I was startled to read that Deputy Secretary of State Richard Armitage described the Middle Eastern states as "neuralgic" on the subject of sending forces to Iraq ["The Security Dilemma," editorial, May 19]. Could he really mean, I wondered, that the heads of state all suffer from a painful nervous disorder?
After an Internet search, my bafflement deepened. The word "neuralgic" appears to have been misappropriated not only by Armitage, Colin Powell and other administration officials but also by writers such as Charles Krauthammer ["Abu Ghraib as Symbol," op-ed, May 7], who might be expected to have recourse to a dictionary. This misuse has spread in military and political circles without acquiring a single clear meaning. At times it seems to signify difficulty, disruption or disagreement; at other times, sensitivity or importance. And at still others, a painful or unpleasant situation.
Which brings me to the question that still baffles me: What on Earth does Armitage mean to say, and why did your editors not ask him for clarification?
-- Barbara J. Orton
I find it incredible that Jimmy Carter -- champion of high interest rates and Iranian hostages -- is offering sanctimonious advice to the Bush administration ["The Seeds of a Rights Scandal In Iraq," op-ed, May 14]. Carter's administration is widely regarded as one of the most failed presidencies in U.S. history. He ought to have given wise advice to himself -- or at least taken it from others. To impart it now smacks of partisanship and criticism of a sitting president during times of unprecedented national crisis.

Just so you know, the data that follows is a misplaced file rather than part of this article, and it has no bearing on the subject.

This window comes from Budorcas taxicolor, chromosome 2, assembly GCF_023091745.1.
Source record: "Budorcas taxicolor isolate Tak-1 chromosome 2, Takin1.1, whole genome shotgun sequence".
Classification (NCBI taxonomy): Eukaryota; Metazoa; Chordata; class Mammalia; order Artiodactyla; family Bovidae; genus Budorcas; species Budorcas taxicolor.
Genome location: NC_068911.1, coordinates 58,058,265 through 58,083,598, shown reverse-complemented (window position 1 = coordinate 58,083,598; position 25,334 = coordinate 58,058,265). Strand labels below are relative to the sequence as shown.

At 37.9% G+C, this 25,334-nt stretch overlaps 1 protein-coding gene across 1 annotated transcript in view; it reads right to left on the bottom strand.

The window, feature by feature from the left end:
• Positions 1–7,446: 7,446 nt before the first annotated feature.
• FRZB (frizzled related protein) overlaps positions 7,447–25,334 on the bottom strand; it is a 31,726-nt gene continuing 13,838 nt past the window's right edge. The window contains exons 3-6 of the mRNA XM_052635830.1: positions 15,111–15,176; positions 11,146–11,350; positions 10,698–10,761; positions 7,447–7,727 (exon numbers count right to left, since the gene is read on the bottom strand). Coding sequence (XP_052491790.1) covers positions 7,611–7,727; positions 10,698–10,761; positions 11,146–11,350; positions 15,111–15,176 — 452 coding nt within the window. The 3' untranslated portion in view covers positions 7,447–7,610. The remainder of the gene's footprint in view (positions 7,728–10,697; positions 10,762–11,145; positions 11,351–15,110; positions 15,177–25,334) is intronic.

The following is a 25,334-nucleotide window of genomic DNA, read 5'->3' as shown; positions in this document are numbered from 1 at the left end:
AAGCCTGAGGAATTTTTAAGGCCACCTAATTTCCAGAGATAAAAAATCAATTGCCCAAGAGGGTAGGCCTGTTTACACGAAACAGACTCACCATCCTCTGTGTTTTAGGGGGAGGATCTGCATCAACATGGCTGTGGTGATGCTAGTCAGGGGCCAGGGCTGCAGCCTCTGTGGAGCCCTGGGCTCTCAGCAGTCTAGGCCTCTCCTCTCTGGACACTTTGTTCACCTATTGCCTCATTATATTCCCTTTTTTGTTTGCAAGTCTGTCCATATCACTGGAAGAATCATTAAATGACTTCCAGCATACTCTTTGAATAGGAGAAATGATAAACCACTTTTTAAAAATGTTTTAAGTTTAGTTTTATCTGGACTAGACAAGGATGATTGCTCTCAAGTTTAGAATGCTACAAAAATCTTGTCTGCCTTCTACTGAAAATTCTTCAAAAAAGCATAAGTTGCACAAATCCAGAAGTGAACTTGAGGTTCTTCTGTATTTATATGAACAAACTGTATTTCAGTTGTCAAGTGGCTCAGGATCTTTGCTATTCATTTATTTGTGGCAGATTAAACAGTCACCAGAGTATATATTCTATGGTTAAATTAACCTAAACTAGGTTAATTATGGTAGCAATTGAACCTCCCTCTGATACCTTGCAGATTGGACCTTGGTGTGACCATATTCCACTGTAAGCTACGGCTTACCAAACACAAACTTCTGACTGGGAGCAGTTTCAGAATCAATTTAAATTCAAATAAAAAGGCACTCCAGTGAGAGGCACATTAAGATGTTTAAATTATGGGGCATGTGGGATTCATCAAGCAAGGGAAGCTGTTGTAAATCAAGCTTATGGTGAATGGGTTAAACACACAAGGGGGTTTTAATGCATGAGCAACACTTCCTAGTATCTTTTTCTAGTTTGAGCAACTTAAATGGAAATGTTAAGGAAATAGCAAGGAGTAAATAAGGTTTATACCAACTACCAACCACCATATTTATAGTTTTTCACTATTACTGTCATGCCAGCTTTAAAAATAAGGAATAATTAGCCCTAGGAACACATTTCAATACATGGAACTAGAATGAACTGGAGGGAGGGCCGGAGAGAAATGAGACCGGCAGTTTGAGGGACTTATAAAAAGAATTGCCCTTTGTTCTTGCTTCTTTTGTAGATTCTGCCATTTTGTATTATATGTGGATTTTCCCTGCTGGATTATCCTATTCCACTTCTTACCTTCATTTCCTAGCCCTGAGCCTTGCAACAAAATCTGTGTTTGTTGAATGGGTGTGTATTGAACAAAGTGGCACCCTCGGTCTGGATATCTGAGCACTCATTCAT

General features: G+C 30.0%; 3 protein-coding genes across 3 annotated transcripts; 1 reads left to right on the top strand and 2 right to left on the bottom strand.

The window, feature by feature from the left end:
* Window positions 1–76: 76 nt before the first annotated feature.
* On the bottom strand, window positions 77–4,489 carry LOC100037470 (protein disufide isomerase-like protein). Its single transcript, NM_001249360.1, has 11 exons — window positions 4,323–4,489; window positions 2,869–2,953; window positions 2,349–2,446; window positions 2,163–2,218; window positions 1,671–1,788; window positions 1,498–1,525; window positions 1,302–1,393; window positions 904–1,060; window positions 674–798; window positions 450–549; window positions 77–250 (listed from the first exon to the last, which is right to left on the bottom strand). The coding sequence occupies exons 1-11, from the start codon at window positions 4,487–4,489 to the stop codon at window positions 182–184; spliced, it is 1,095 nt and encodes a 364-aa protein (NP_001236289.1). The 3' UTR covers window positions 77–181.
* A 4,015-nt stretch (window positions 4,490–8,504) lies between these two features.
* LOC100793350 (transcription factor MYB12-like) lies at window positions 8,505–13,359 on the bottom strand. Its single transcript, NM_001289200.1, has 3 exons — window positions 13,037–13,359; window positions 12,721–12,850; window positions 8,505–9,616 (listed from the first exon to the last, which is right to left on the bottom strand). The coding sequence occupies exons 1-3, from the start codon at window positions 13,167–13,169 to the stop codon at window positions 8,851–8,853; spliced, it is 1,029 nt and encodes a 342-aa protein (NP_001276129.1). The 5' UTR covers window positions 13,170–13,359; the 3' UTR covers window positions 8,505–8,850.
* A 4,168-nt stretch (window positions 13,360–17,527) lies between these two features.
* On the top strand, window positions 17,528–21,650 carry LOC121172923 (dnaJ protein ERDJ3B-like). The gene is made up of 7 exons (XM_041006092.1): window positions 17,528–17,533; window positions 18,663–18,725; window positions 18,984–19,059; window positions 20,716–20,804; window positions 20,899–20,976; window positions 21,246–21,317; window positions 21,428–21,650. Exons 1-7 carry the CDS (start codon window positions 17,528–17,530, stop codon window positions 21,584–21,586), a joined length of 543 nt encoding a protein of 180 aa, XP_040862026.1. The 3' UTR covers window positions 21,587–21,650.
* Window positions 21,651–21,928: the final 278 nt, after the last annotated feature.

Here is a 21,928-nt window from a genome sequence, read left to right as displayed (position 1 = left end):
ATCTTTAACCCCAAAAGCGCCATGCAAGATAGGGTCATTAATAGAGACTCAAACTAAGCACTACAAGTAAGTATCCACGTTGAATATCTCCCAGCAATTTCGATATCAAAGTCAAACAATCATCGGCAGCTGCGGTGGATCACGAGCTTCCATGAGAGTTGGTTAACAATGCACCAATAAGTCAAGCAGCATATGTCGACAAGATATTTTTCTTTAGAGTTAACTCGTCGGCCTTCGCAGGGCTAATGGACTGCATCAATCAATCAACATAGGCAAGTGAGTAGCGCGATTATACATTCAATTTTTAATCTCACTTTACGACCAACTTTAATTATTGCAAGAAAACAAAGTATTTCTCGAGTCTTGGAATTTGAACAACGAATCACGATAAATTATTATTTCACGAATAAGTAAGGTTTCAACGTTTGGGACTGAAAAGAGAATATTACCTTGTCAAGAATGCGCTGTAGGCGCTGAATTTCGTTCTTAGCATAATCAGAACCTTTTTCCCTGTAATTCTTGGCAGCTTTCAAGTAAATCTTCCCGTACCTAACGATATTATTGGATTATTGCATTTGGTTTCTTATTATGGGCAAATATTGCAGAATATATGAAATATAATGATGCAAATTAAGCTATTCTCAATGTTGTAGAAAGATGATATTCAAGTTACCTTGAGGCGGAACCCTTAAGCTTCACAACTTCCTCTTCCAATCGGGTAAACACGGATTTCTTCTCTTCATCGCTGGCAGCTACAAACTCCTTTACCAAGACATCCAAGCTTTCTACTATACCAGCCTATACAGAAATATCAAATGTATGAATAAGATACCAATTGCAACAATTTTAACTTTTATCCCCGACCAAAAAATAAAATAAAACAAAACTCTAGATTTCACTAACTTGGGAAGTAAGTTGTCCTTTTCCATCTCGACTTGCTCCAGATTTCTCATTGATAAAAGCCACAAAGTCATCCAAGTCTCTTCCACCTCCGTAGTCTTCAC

-- Barb Link
Marriage in Name Only
I take issue with the claim that the United States now gives some gay marriages "the full protection of the law" ["Gay Couples Marry in Massachusetts," front page, May 18]. While gay marriage now has the full protection of Massachusetts law, the Defense of Marriage Act prohibits the federal government from recognizing those marriages. Consequently, married gay couples will be deprived of more than 1,000 federal benefits, including Social Security and veterans' benefits for spouses. They can't even file a joint tax return.
Until the Defense of Marriage Act is repealed, gay men and lesbians will be deprived of the equal protection of the laws of this country. Even in Massachusetts.
-- Elliot Reed
Dying for Israel
Richard Cohen says that "it's criminal" for Israeli soldiers to die "in a place no one but the most zealous of settlers wants" [op-ed, May 18]. The 13 soldiers who perished in Gaza last week did not die defending Jewish "settlements"; rather they were killed while thwarting attacks meant to harm Jews on both sides of the "green line." Those soldiers would still be forced to reenter Gaza to combat terrorism, even under Prime Minister Ariel Sharon's disengagement plan. Ironically, nearly 70 percent of the Israeli electorate, not just the "zealous settlers," voted Sharon into office only last year on a platform opposing unilateral withdrawal from Gaza.
-- Josh Hasten
The writer is a spokesman for the Yesha Council, Israel's primary settler organization.
'Went Missing' Cont'd
"If your paper is going to print letters correcting word usage, at least have your editors check a dictionary first," says Jim Carr of Phoenix [Free for All, May 15]. Good advice. The letter that followed Carr's was from Larry Maucher of Reston, who criticized your paper for not maintaining "a respectable level of grammar" by using the phrase "went missing." My Webster's Third New International Dictionary defines "missing" as an adjective, and cites "turned up missing" as a usage example, which strikes me as remarkably similar to the phrase Maucher derided. I'm no grammarian, but I know how to use a dictionary.
-- Patricia Hintze